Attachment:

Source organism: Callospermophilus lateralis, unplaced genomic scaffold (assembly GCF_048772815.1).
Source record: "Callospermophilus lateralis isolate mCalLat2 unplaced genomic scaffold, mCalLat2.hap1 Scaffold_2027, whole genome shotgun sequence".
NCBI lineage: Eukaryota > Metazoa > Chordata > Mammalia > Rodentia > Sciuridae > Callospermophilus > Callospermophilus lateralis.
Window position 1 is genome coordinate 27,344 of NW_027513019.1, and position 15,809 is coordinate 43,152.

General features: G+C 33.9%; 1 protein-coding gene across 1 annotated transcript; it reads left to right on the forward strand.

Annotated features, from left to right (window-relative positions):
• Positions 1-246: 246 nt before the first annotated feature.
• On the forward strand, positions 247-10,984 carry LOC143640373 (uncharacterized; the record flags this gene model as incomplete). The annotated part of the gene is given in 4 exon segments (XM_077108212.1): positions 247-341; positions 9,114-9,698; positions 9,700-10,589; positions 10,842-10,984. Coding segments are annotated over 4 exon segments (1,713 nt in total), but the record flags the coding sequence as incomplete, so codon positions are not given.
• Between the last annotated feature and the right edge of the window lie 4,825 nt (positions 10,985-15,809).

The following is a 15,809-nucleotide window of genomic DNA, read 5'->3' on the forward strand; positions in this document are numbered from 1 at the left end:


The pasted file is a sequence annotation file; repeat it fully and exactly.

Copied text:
Source organism: Callospermophilus lateralis, unplaced genomic scaffold (assembly GCF_048772815.1).
Source record: "Callospermophilus lateralis isolate mCalLat2 unplaced genomic scaffold, mCalLat2.hap1 Scaffold_2027, whole genome shotgun sequence".
NCBI lineage: Eukaryota > Metazoa > Chordata > Mammalia > Rodentia > Sciuridae > Callospermophilus > Callospermophilus lateralis.
Window position 1 is genome coordinate 27,344 of NW_027513019.1, and position 15,809 is coordinate 43,152.

General features: G+C 33.9%; 1 protein-coding gene across 1 annotated transcript; it reads left to right on the forward strand.

Annotated features, from left to right (window-relative positions):
• Positions 1-246: 246 nt before the first annotated feature.
• On the forward strand, positions 247-10,984 carry LOC143640373 (uncharacterized; the record flags this gene model as incomplete). The annotated part of the gene is given in 4 exon segments (XM_077108212.1): positions 247-341; positions 9,114-9,698; positions 9,700-10,589; positions 10,842-10,984. Coding segments are annotated over 4 exon segments (1,713 nt in total), but the record flags the coding sequence as incomplete, so codon positions are not given.
• Between the last annotated feature and the right edge of the window lie 4,825 nt (positions 10,985-15,809).

The following is a 15,809-nucleotide window of genomic DNA, read 5'->3' on the forward strand; positions in this document are numbered from 1 at the left end: